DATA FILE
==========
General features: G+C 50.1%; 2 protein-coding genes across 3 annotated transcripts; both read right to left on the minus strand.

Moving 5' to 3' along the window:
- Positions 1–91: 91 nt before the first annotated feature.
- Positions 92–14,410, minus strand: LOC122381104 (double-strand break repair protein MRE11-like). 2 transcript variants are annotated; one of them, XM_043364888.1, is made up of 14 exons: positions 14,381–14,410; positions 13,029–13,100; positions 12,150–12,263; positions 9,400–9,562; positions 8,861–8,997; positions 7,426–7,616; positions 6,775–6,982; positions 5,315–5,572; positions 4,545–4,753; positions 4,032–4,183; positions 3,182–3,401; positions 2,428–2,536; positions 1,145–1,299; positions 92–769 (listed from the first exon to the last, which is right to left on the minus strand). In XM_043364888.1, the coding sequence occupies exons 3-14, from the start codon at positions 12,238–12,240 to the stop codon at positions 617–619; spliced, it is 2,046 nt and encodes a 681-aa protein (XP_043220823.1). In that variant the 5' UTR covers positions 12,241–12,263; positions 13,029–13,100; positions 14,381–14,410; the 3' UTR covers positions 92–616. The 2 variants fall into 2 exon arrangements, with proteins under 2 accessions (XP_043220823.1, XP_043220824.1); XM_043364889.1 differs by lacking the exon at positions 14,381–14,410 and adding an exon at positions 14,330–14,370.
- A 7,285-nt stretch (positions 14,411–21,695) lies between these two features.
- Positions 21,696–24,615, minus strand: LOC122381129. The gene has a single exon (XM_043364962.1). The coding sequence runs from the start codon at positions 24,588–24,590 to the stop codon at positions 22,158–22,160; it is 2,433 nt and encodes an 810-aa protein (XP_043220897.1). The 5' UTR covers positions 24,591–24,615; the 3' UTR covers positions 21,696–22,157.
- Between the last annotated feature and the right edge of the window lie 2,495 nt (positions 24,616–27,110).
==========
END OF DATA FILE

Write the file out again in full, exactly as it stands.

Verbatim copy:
General features: G+C 50.1%; 2 protein-coding genes across 3 annotated transcripts; both read right to left on the minus strand.

Moving 5' to 3' along the window:
- Positions 1–91: 91 nt before the first annotated feature.
- Positions 92–14,410, minus strand: LOC122381104 (double-strand break repair protein MRE11-like). 2 transcript variants are annotated; one of them, XM_043364888.1, is made up of 14 exons: positions 14,381–14,410; positions 13,029–13,100; positions 12,150–12,263; positions 9,400–9,562; positions 8,861–8,997; positions 7,426–7,616; positions 6,775–6,982; positions 5,315–5,572; positions 4,545–4,753; positions 4,032–4,183; positions 3,182–3,401; positions 2,428–2,536; positions 1,145–1,299; positions 92–769 (listed from the first exon to the last, which is right to left on the minus strand). In XM_043364888.1, the coding sequence occupies exons 3-14, from the start codon at positions 12,238–12,240 to the stop codon at positions 617–619; spliced, it is 2,046 nt and encodes a 681-aa protein (XP_043220823.1). In that variant the 5' UTR covers positions 12,241–12,263; positions 13,029–13,100; positions 14,381–14,410; the 3' UTR covers positions 92–616. The 2 variants fall into 2 exon arrangements, with proteins under 2 accessions (XP_043220823.1, XP_043220824.1); XM_043364889.1 differs by lacking the exon at positions 14,381–14,410 and adding an exon at positions 14,330–14,370.
- A 7,285-nt stretch (positions 14,411–21,695) lies between these two features.
- Positions 21,696–24,615, minus strand: LOC122381129. The gene has a single exon (XM_043364962.1). The coding sequence runs from the start codon at positions 24,588–24,590 to the stop codon at positions 22,158–22,160; it is 2,433 nt and encodes an 810-aa protein (XP_043220897.1). The 5' UTR covers positions 24,591–24,615; the 3' UTR covers positions 21,696–22,157.
- Between the last annotated feature and the right edge of the window lie 2,495 nt (positions 24,616–27,110).